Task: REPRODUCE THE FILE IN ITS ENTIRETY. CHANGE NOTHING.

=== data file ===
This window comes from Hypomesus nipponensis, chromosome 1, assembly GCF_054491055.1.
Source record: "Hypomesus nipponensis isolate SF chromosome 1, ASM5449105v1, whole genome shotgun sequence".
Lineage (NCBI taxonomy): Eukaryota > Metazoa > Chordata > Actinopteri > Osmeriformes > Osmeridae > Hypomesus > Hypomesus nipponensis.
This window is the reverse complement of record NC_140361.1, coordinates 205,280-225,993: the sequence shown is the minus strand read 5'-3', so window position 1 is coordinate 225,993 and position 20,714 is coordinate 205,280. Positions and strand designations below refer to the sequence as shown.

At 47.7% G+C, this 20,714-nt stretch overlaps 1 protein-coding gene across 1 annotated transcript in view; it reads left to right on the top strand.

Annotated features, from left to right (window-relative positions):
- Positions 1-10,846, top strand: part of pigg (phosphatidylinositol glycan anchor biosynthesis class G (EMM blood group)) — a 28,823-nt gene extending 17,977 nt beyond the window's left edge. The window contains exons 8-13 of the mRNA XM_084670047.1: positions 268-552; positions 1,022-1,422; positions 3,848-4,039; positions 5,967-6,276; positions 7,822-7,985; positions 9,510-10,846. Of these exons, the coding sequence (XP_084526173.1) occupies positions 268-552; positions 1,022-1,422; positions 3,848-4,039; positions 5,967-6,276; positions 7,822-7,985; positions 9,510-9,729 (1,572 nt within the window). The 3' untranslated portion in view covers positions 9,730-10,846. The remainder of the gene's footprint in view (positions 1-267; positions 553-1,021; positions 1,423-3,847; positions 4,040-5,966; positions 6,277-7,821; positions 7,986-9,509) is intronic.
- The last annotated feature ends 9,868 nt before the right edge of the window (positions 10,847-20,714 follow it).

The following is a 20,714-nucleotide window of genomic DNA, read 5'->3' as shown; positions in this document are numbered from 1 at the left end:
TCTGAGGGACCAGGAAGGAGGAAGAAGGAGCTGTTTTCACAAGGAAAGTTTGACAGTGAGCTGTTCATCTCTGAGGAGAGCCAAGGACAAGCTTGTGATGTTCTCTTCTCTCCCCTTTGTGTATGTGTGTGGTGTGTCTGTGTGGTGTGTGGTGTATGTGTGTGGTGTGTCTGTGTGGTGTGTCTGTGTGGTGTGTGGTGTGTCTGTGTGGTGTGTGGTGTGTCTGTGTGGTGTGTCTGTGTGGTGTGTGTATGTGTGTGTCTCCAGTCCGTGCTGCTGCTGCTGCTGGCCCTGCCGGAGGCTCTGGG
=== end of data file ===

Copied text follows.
This window comes from Hypomesus nipponensis, chromosome 1, assembly GCF_054491055.1.
Source record: "Hypomesus nipponensis isolate SF chromosome 1, ASM5449105v1, whole genome shotgun sequence".
Lineage (NCBI taxonomy): Eukaryota > Metazoa > Chordata > Actinopteri > Osmeriformes > Osmeridae > Hypomesus > Hypomesus nipponensis.
This window is the reverse complement of record NC_140361.1, coordinates 205,280-225,993: the sequence shown is the minus strand read 5'-3', so window position 1 is coordinate 225,993 and position 20,714 is coordinate 205,280. Positions and strand designations below refer to the sequence as shown.

At 47.7% G+C, this 20,714-nt stretch overlaps 1 protein-coding gene across 1 annotated transcript in view; it reads left to right on the top strand.

Annotated features, from left to right (window-relative positions):
- Positions 1-10,846, top strand: part of pigg (phosphatidylinositol glycan anchor biosynthesis class G (EMM blood group)) — a 28,823-nt gene extending 17,977 nt beyond the window's left edge. The window contains exons 8-13 of the mRNA XM_084670047.1: positions 268-552; positions 1,022-1,422; positions 3,848-4,039; positions 5,967-6,276; positions 7,822-7,985; positions 9,510-10,846. Of these exons, the coding sequence (XP_084526173.1) occupies positions 268-552; positions 1,022-1,422; positions 3,848-4,039; positions 5,967-6,276; positions 7,822-7,985; positions 9,510-9,729 (1,572 nt within the window). The 3' untranslated portion in view covers positions 9,730-10,846. The remainder of the gene's footprint in view (positions 1-267; positions 553-1,021; positions 1,423-3,847; positions 4,040-5,966; positions 6,277-7,821; positions 7,986-9,509) is intronic.
- The last annotated feature ends 9,868 nt before the right edge of the window (positions 10,847-20,714 follow it).

The following is a 20,714-nucleotide window of genomic DNA, read 5'->3' as shown; positions in this document are numbered from 1 at the left end:
TCTGAGGGACCAGGAAGGAGGAAGAAGGAGCTGTTTTCACAAGGAAAGTTTGACAGTGAGCTGTTCATCTCTGAGGAGAGCCAAGGACAAGCTTGTGATGTTCTCTTCTCTCCCCTTTGTGTATGTGTGTGGTGTGTCTGTGTGGTGTGTGGTGTATGTGTGTGGTGTGTCTGTGTGGTGTGTCTGTGTGGTGTGTGGTGTGTCTGTGTGGTGTGTGGTGTGTCTGTGTGGTGTGTCTGTGTGGTGTGTGTATGTGTGTGTCTCCAGTCCGTGCTGCTGCTGCTGCTGGCCCTGCCGGAGGCTCTGGG